From: (Brad Spencer) Subject: Re: An exercise in hypocrisy by TSR Date: Sat, 22 Oct 1994 02:47:23 GMT
Turn to the Monstrous Compendium, Forgotten Realms pages, the 'F' section. You will see a monster called a 'Fachan', described in some detail. An odd monster, to say the least; one might think this monster an original concept. Now, consult your favorite guide to the Unseelie Court of Scotland [Faerie legends] and one of the members are, gosh, 'The Fachan', which looks exactly like the MC version. Not a single mention in the MC that this particular monster has been derived from someplace else. Other members of the Unseelie Court include, Hags and Blach Annis, Bogles, and Kelpie all of which became monsters in the Monstrous Compendium.
From: (Bryan J. Maloney) Subject: Re: history lesson -- Gygax and TSR? Date: 13 Dec 1994 02:05:40 GMT Organization: Purdue University
Orcus: Roman god of the Dead, later demonized by Christianity. Demogorgon: A demonic figure who appeared in a Percy Shelly poem (Prometheus Unbound?). Manes: Latin spirits of dead family members--center of ancestor worship in Rome. Demonized by Christianity. Type IV demons: The Balrog from Lord of the Rings. Type III demons: From the same source that produced the Naga (Indonesia and India). By the way "Naga" is Indonesian for "dragon". Succubus: European legends, common figure. Also overlapped with vampires to some extent. Asmodeus: Among the hierarchy of Hell, according to the Catholic Church. Dispater: Same as Asmodeus. Appeared as the lord of a mosque in Dante's Divine Comedy. Pit Fiend: Hell was called a "pit", demons were called "fiends". Do the math. Bone Devil: Similar to a lesser devil in Dante's Divine Comedy. Larvae: Another type of Roman spirit.
From: (Chris Bourne) Date: Thu, 10 Nov 1994 02:36:11 +0000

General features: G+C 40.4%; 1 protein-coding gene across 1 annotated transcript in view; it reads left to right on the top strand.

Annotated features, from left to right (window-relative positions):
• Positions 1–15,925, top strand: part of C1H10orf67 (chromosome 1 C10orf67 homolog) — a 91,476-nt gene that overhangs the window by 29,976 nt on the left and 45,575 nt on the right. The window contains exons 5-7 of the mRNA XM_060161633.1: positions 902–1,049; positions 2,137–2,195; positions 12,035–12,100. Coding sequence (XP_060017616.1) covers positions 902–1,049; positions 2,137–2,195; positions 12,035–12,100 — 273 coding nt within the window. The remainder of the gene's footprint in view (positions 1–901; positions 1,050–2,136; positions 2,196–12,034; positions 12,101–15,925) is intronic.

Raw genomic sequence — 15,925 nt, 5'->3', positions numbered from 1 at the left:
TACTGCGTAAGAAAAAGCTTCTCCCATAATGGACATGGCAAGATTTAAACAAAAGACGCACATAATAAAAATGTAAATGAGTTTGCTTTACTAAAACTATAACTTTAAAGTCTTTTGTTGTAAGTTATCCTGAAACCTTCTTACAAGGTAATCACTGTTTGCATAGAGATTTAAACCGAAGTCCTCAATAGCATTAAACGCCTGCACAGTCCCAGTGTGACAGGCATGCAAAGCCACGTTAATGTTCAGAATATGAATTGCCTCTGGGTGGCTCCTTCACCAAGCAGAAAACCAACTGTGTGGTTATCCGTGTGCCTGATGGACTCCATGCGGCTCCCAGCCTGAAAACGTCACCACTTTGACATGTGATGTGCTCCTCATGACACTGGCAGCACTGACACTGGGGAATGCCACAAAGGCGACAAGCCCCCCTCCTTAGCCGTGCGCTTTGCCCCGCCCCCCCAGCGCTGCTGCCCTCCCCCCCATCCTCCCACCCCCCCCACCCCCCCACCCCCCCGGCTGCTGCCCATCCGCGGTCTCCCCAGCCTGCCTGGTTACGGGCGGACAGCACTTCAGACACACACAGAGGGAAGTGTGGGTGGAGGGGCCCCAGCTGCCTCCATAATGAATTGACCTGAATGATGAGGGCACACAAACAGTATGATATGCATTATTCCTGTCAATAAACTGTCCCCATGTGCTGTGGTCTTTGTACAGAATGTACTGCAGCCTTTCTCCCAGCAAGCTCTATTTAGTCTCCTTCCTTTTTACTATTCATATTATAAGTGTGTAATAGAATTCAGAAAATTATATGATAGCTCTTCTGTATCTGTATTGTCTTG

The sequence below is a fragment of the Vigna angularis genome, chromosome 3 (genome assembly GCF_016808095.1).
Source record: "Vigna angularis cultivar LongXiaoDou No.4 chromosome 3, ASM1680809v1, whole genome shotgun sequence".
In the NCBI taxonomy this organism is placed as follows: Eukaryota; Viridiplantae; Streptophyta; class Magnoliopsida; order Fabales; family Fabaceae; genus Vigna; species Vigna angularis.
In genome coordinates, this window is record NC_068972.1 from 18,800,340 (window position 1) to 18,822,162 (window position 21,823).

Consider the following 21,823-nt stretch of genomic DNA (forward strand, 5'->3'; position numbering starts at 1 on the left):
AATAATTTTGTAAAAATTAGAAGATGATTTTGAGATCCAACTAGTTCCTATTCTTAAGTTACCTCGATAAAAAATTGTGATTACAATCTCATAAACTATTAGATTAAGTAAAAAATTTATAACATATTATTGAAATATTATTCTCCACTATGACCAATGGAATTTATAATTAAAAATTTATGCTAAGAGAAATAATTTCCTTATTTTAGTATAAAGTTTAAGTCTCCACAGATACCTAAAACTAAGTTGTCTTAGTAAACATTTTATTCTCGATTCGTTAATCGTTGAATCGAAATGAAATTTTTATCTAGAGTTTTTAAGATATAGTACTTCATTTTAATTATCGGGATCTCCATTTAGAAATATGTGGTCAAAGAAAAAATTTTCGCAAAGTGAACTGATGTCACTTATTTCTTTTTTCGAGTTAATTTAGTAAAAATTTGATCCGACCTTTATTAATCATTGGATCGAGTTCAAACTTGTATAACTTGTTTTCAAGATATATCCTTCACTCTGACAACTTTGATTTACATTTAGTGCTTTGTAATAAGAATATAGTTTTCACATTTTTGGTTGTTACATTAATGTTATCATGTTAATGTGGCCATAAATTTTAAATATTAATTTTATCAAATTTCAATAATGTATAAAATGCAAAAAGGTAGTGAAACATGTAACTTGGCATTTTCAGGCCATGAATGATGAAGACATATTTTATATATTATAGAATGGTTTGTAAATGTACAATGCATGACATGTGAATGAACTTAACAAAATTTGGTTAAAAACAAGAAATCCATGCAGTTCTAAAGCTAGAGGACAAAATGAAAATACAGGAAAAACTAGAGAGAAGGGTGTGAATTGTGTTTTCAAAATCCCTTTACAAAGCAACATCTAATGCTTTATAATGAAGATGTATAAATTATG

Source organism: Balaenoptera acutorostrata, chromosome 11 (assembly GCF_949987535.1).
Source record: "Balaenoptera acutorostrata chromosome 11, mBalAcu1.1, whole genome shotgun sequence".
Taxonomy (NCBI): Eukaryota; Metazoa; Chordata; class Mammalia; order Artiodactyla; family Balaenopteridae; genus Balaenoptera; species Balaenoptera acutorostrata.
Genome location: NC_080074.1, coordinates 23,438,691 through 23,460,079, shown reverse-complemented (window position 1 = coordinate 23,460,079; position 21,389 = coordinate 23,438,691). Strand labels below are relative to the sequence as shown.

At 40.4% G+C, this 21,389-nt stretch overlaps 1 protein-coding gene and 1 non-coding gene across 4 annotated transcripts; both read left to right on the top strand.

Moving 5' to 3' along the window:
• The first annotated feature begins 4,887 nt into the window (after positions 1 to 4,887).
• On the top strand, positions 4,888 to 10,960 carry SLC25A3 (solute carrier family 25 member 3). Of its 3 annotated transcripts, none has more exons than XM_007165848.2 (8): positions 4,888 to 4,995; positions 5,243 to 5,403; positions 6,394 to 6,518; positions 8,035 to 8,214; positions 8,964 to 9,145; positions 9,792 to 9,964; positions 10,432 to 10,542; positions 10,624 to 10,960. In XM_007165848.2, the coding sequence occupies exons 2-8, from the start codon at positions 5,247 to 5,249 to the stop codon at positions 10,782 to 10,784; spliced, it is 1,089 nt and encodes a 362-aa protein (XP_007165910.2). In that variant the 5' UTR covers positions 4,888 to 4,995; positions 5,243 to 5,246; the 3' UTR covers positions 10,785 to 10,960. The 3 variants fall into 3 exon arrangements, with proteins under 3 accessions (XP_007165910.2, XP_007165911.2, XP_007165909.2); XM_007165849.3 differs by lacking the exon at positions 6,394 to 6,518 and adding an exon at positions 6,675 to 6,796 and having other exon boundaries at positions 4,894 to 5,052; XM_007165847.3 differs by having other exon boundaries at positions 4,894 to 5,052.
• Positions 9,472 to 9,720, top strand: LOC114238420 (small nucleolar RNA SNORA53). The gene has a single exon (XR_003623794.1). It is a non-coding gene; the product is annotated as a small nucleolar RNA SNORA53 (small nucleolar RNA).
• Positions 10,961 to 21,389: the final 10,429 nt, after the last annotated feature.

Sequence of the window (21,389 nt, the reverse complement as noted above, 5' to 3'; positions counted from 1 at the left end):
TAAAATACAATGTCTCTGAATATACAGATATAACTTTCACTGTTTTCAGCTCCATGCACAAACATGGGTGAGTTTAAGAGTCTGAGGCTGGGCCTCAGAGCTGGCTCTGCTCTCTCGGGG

The original DMG acknowledged Tolkien's influence in a list of credits at the back, along with Fritz Leiber, Jack Vance, Poul Anderson, Roger Zelazny, etc. I think the issue is the contrast between authors who are flattered by imitation, and authors who think 'sue' as soon as they smell it. What bugs me about the TSR line is that they know perfectly well that their game would not exist at all without the authors whose ideas not only about individual creatures - re halflings, trolls, dragons, elves and dwarves (even the spelling mimics Tolkien, pre-Tolkien it was dwarfs and dwarfish, not dwarves and dwarven) but also all the ideas about how fantasy societies would work, what makes a hero, how magic might work... it's not a question of whether all this stuff was copyrightable or not. It made the game possible. TSR has accumulated this huge pool of fantasy creativity, added some bits of its own (and let's remember that much of that was not the work of 'TSR' as a corporate identity, but individuals like Gygax, Greenwood, Weis and Hickman, Dave Arneson, some of whom fell out with the corporate machine over just these types of question) and now wishes to lay title to as much as it can. TSR is NOT flattered by imitation, but it relied on the goodwill of authors who were. The Tolkien estate was not especially flattered, being an estate and not an author, and feeling a sort of sacred duty to preserve the hobbit in aspic. It complained. I wonder what TSR staff thought of that complaint when they received it? Did they think it was unsporting, unfair? Did they feel that the presence of hobbits in their game paid homage to Tolkien, and should have been taken as such? Did they complain about being bullied by a big, established publishing outfit? Does this sound familiar...?